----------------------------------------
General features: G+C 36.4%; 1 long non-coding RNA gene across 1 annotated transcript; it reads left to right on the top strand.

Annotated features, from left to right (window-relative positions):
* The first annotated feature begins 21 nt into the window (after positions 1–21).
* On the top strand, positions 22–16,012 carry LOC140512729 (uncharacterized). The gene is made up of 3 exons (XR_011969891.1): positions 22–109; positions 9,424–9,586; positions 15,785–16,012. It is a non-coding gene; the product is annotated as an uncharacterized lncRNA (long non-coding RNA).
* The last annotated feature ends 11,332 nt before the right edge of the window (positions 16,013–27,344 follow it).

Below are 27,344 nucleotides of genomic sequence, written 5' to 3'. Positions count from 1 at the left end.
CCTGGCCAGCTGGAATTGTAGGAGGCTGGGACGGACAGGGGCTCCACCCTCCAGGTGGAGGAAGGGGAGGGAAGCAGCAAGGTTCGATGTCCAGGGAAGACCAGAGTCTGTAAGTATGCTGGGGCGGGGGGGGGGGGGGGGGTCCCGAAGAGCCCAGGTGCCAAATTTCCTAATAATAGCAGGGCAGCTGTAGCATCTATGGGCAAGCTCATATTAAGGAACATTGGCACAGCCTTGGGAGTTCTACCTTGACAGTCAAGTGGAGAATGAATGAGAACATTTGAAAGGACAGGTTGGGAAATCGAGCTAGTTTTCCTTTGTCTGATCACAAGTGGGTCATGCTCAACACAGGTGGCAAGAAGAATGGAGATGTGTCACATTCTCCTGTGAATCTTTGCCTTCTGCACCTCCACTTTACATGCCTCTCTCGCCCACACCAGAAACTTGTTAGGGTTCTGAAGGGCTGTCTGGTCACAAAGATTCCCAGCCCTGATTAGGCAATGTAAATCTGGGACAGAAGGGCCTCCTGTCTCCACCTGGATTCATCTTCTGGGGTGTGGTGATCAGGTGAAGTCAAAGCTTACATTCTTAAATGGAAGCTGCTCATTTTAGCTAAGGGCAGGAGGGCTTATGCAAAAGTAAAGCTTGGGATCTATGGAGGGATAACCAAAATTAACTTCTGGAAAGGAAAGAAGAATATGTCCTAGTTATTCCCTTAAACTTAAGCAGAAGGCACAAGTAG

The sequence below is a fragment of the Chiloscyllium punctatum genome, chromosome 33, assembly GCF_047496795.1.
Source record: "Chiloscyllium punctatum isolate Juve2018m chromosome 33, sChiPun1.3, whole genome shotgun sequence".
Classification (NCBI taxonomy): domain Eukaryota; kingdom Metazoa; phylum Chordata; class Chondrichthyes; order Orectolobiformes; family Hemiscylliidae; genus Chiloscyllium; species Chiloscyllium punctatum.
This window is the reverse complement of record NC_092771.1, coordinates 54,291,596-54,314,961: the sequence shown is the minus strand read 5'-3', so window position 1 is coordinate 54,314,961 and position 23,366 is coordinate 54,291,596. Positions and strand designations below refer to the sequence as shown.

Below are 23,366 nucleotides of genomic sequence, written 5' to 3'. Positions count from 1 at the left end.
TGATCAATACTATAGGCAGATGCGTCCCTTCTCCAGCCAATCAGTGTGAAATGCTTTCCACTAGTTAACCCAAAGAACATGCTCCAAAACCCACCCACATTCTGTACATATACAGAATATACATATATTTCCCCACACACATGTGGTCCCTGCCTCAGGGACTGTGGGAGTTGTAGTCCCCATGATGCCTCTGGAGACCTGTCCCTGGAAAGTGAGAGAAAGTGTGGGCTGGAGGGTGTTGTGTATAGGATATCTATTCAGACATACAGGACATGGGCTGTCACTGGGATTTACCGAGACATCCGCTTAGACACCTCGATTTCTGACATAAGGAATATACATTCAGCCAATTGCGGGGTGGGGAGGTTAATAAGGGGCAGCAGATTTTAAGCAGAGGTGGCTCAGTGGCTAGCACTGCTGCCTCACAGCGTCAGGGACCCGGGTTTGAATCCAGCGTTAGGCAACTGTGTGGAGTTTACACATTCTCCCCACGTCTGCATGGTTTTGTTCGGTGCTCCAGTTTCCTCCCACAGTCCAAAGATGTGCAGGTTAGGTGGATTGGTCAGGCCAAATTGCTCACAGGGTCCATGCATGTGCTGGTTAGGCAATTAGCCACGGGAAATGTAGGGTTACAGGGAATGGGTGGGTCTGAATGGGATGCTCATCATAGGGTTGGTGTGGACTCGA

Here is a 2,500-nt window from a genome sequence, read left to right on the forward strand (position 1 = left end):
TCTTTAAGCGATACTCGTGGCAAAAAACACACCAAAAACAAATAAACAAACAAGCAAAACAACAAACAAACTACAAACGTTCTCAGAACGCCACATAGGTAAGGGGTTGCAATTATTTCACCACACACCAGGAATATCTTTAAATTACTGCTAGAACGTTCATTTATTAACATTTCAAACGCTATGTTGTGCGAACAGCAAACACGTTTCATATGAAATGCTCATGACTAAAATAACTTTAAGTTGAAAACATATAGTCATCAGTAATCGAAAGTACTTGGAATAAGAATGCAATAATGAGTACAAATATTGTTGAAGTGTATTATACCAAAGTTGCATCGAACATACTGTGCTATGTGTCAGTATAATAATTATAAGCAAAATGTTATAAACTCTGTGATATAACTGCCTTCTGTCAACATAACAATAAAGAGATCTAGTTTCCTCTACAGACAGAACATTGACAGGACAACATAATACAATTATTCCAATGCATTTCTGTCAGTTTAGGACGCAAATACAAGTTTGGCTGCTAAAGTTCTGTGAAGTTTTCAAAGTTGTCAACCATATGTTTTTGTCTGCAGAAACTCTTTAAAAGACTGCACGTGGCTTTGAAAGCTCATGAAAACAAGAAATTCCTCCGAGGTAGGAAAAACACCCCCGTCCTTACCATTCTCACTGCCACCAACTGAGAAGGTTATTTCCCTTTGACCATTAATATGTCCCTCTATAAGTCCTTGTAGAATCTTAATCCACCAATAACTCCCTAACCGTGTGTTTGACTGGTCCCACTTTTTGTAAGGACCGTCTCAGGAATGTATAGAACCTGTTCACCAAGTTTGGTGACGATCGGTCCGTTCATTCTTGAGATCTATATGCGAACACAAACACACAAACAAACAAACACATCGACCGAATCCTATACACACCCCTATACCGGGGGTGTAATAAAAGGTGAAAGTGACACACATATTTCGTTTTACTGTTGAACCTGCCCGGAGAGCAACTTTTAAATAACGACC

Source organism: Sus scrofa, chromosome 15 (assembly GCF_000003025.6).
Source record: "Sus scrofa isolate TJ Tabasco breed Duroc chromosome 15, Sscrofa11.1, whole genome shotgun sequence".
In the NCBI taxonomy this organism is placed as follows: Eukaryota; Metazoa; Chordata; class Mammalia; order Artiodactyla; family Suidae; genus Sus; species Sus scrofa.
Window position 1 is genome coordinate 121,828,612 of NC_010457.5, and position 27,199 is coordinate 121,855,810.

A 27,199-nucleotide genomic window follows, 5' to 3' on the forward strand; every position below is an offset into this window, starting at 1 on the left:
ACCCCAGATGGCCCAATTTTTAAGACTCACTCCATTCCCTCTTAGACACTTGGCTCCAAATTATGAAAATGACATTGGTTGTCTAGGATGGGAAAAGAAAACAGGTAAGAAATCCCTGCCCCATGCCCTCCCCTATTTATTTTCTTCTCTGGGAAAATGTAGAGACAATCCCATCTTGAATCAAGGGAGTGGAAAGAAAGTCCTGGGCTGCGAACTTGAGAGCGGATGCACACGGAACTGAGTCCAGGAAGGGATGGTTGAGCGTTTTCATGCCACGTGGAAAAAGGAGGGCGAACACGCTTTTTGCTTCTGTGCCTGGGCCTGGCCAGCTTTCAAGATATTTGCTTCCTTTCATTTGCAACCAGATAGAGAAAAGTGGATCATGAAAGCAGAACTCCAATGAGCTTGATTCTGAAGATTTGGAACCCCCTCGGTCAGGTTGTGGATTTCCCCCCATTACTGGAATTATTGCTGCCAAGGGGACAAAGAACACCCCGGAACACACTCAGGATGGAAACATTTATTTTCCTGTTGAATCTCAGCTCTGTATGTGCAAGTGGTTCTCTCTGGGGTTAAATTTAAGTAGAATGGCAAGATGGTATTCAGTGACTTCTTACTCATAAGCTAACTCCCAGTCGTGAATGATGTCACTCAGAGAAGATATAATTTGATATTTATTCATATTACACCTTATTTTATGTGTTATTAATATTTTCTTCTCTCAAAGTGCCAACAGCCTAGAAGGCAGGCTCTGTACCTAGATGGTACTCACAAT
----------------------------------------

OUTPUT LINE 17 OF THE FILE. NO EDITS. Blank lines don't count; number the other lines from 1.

Source record: "Sus scrofa isolate TJ Tabasco breed Duroc chromosome 15, Sscrofa11.1, whole genome shotgun sequence".